Vanuatu, officially the Imperial Dominion of Vanuatu (French: Domination Impériale de Vanuatu), is an island country of the British Empire located in the South Pacific Ocean. The archipelago, which is of volcanic origin, is some 1,750 kilometres (1,090 mi) east of northern Australia, 500 kilometres (310 mi) northeast of New Caledonia, west of Fiji, and southeast of the Solomon Islands, near New Guinea.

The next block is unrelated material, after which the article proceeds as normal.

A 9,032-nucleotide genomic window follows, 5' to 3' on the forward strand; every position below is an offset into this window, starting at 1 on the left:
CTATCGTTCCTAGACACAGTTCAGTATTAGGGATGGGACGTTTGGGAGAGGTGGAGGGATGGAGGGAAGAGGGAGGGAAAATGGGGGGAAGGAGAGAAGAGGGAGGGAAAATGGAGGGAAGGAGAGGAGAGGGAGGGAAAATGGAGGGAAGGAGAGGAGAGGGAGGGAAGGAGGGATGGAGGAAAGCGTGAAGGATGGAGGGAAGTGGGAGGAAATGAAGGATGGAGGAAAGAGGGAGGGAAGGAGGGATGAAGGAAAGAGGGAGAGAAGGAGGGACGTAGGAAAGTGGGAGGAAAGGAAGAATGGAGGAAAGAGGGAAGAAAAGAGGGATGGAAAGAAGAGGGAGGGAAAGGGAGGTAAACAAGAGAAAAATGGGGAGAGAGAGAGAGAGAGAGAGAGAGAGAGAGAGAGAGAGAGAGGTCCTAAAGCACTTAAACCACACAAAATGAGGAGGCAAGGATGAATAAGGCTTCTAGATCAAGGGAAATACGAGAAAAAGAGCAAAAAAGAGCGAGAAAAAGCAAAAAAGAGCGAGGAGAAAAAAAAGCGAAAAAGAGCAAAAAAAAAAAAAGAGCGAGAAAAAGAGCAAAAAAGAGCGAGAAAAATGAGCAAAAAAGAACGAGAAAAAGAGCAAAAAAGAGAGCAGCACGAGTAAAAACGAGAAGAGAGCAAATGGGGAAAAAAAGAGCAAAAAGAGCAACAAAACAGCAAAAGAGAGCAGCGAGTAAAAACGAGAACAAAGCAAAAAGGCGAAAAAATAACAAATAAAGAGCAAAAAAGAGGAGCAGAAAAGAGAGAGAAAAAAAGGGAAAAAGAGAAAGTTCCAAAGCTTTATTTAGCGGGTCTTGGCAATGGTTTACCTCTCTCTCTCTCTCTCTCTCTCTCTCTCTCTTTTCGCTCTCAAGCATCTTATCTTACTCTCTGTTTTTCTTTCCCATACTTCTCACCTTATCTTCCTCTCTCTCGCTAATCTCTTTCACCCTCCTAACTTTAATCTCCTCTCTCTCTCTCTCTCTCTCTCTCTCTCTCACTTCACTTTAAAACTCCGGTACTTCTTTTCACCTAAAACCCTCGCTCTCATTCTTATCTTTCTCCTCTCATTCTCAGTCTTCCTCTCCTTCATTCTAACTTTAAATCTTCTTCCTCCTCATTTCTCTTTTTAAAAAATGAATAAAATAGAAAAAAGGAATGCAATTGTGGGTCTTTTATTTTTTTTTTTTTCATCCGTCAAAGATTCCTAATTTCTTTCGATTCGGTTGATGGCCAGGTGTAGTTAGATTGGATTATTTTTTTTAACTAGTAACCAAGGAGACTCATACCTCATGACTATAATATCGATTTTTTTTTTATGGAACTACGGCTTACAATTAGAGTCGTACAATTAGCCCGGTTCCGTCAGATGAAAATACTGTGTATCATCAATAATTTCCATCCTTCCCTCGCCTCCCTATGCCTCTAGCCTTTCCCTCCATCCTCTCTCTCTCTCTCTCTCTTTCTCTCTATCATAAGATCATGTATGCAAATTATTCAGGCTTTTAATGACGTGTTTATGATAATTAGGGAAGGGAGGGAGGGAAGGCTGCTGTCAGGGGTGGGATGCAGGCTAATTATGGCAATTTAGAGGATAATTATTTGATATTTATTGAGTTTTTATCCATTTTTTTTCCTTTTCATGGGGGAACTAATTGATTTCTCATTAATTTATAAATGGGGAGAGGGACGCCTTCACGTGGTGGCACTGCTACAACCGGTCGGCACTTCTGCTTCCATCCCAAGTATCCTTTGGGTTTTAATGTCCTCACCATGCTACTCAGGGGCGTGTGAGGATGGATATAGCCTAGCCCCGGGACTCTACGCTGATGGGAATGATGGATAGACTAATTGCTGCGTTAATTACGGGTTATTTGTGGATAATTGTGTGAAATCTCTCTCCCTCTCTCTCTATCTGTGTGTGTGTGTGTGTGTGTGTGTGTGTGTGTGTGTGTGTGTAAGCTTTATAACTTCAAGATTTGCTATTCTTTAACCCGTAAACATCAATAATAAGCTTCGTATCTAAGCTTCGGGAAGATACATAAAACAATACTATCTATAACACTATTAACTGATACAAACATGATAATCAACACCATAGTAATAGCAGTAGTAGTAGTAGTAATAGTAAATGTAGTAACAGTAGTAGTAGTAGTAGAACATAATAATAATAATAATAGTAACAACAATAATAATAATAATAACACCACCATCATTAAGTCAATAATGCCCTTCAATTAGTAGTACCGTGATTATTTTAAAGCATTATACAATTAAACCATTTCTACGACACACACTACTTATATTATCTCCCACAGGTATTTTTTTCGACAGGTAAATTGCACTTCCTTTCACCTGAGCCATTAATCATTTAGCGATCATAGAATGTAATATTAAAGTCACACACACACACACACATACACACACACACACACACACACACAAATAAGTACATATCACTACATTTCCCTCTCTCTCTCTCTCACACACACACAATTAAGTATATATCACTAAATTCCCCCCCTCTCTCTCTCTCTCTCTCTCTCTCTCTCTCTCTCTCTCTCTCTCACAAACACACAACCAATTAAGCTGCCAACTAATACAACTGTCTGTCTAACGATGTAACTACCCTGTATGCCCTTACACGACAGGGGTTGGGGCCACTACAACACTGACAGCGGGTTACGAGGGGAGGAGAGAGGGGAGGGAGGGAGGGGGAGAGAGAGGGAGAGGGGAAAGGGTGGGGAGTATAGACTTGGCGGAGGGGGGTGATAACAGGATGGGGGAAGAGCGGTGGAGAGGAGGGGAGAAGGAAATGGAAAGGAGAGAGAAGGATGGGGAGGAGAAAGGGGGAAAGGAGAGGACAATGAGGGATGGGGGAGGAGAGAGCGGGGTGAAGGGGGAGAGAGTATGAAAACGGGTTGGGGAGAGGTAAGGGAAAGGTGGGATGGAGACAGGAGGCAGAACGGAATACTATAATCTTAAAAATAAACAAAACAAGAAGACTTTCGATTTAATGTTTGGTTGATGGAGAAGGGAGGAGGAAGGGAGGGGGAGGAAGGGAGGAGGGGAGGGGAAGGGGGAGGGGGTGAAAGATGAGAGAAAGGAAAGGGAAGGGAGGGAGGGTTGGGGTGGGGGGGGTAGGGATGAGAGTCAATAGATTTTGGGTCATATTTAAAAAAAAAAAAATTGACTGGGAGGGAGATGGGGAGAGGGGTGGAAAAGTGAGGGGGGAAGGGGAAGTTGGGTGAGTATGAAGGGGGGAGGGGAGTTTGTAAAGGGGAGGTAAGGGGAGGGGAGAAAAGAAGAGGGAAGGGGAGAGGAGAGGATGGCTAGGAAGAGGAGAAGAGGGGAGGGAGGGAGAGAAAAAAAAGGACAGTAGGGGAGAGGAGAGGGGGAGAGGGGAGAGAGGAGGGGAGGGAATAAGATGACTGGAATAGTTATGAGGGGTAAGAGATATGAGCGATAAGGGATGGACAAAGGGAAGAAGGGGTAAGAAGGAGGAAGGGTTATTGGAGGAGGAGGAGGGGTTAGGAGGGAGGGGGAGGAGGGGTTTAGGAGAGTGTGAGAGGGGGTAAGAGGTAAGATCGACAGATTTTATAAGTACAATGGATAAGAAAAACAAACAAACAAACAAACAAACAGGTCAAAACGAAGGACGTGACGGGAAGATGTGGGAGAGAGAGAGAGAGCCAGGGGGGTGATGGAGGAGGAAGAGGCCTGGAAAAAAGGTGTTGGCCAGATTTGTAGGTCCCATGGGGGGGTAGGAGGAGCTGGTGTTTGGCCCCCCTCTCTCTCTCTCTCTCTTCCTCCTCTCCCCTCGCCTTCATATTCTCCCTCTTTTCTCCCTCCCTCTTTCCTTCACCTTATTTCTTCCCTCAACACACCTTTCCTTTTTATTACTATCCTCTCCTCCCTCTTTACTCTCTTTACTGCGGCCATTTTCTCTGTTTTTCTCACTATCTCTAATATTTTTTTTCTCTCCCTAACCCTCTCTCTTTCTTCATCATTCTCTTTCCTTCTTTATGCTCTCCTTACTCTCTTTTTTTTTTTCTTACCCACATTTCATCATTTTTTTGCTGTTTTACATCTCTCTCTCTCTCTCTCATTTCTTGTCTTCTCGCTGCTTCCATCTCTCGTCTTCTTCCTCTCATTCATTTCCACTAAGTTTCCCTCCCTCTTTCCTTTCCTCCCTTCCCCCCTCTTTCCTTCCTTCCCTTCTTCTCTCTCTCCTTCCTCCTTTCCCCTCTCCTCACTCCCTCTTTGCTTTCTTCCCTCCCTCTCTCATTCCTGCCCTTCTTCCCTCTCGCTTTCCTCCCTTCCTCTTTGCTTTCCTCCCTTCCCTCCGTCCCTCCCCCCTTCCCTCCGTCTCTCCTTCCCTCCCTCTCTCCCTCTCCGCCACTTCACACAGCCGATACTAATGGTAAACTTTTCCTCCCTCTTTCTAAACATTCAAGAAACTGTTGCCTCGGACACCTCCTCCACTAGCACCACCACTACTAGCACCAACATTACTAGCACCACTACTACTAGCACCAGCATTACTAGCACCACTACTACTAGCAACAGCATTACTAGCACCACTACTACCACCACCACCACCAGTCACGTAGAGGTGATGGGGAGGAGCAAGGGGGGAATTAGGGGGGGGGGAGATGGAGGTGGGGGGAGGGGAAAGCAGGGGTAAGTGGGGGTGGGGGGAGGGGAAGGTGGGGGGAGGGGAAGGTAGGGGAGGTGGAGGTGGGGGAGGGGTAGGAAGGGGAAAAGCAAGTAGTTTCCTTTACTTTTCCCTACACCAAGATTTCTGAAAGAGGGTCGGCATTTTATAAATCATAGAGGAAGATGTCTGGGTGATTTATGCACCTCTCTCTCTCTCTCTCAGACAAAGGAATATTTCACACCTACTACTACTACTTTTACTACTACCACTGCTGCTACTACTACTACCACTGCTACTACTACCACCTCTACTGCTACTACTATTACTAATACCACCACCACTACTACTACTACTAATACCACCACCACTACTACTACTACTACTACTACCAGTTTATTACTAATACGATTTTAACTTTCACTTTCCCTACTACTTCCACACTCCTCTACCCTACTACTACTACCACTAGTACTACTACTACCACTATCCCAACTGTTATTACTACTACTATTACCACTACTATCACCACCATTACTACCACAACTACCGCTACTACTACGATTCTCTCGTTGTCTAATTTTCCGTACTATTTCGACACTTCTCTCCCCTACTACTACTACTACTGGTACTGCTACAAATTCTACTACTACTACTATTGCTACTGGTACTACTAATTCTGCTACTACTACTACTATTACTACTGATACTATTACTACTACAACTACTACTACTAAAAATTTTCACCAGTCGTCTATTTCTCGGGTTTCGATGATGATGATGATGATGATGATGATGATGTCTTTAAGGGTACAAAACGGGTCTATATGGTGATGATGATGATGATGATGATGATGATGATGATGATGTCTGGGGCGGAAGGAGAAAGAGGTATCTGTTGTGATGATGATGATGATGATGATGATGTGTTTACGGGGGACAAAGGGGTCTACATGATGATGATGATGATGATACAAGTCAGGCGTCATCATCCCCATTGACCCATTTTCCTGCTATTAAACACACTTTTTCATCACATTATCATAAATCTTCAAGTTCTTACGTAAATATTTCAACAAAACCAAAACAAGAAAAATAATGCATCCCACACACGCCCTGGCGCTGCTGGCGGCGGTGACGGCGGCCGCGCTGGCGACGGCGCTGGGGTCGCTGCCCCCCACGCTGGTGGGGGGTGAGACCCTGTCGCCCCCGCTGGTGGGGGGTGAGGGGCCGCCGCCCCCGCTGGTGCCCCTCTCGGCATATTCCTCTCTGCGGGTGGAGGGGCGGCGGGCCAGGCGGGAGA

Vanuatu was first inhabited by Melanesian people. The first Europeans to visit the islands were a Spanish expedition led by Portuguese navigator Fernandes de Queirós, who arrived in Espiritu Santo in 1605; he claimed the archipelago for Spain and named it Espiritu Santo (Spanish for Holy Spirit). In the 1880s France and the United Kingdom claimed parts of the country, and in 1906 they agreed on a framework for jointly managing the archipelago as the New Hebrides through a British–French Condominium. France withdrew from the condominium in 1980, and the New Hebrides fully joined the British Empire as the Imperial Dominion of Vanuatu.